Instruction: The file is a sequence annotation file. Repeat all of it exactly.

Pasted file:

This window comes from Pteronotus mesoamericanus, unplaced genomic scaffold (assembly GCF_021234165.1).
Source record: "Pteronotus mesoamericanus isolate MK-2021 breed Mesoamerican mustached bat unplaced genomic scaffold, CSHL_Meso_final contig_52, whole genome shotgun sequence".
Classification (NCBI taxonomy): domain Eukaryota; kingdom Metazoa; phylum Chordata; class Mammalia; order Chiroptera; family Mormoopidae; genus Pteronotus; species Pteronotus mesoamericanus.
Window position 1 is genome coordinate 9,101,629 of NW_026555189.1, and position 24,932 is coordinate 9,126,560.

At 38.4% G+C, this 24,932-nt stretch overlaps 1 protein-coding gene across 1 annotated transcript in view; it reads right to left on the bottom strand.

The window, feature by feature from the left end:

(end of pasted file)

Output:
This window comes from Pteronotus mesoamericanus, unplaced genomic scaffold (assembly GCF_021234165.1).
Source record: "Pteronotus mesoamericanus isolate MK-2021 breed Mesoamerican mustached bat unplaced genomic scaffold, CSHL_Meso_final contig_52, whole genome shotgun sequence".
Classification (NCBI taxonomy): domain Eukaryota; kingdom Metazoa; phylum Chordata; class Mammalia; order Chiroptera; family Mormoopidae; genus Pteronotus; species Pteronotus mesoamericanus.
Window position 1 is genome coordinate 9,101,629 of NW_026555189.1, and position 24,932 is coordinate 9,126,560.

At 38.4% G+C, this 24,932-nt stretch overlaps 1 protein-coding gene across 1 annotated transcript in view; it reads right to left on the bottom strand.

The window, feature by feature from the left end: